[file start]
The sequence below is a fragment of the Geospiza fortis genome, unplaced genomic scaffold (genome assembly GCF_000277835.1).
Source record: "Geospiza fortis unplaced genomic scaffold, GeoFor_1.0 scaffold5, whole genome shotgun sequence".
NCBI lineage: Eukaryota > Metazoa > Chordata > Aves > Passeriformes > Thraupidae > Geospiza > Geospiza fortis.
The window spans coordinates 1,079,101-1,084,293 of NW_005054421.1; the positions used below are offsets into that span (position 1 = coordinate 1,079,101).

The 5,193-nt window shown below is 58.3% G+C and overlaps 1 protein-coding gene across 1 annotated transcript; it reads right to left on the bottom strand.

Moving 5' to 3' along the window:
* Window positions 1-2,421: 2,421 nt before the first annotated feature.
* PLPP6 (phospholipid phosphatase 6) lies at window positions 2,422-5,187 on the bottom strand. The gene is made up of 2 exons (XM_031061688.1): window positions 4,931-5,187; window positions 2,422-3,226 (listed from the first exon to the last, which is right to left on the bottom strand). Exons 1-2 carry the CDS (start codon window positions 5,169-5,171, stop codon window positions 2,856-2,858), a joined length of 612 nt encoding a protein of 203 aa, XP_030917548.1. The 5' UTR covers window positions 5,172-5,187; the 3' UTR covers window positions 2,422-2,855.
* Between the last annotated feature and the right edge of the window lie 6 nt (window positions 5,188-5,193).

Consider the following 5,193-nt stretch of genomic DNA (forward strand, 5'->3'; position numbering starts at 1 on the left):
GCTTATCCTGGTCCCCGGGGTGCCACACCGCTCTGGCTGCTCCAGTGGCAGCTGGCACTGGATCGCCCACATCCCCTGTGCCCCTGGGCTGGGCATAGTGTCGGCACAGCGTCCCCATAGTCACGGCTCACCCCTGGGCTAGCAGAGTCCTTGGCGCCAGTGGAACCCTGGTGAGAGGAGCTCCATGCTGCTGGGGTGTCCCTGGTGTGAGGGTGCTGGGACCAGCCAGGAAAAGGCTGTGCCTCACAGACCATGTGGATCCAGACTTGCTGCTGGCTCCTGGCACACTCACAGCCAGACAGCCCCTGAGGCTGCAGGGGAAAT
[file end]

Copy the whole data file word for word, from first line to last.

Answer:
The sequence below is a fragment of the Geospiza fortis genome, unplaced genomic scaffold (genome assembly GCF_000277835.1).
Source record: "Geospiza fortis unplaced genomic scaffold, GeoFor_1.0 scaffold5, whole genome shotgun sequence".
NCBI lineage: Eukaryota > Metazoa > Chordata > Aves > Passeriformes > Thraupidae > Geospiza > Geospiza fortis.
The window spans coordinates 1,079,101-1,084,293 of NW_005054421.1; the positions used below are offsets into that span (position 1 = coordinate 1,079,101).

The 5,193-nt window shown below is 58.3% G+C and overlaps 1 protein-coding gene across 1 annotated transcript; it reads right to left on the bottom strand.

Moving 5' to 3' along the window:
* Window positions 1-2,421: 2,421 nt before the first annotated feature.
* PLPP6 (phospholipid phosphatase 6) lies at window positions 2,422-5,187 on the bottom strand. The gene is made up of 2 exons (XM_031061688.1): window positions 4,931-5,187; window positions 2,422-3,226 (listed from the first exon to the last, which is right to left on the bottom strand). Exons 1-2 carry the CDS (start codon window positions 5,169-5,171, stop codon window positions 2,856-2,858), a joined length of 612 nt encoding a protein of 203 aa, XP_030917548.1. The 5' UTR covers window positions 5,172-5,187; the 3' UTR covers window positions 2,422-2,855.
* Between the last annotated feature and the right edge of the window lie 6 nt (window positions 5,188-5,193).

Consider the following 5,193-nt stretch of genomic DNA (forward strand, 5'->3'; position numbering starts at 1 on the left):
GCTTATCCTGGTCCCCGGGGTGCCACACCGCTCTGGCTGCTCCAGTGGCAGCTGGCACTGGATCGCCCACATCCCCTGTGCCCCTGGGCTGGGCATAGTGTCGGCACAGCGTCCCCATAGTCACGGCTCACCCCTGGGCTAGCAGAGTCCTTGGCGCCAGTGGAACCCTGGTGAGAGGAGCTCCATGCTGCTGGGGTGTCCCTGGTGTGAGGGTGCTGGGACCAGCCAGGAAAAGGCTGTGCCTCACAGACCATGTGGATCCAGACTTGCTGCTGGCTCCTGGCACACTCACAGCCAGACAGCCCCTGAGGCTGCAGGGGAAAT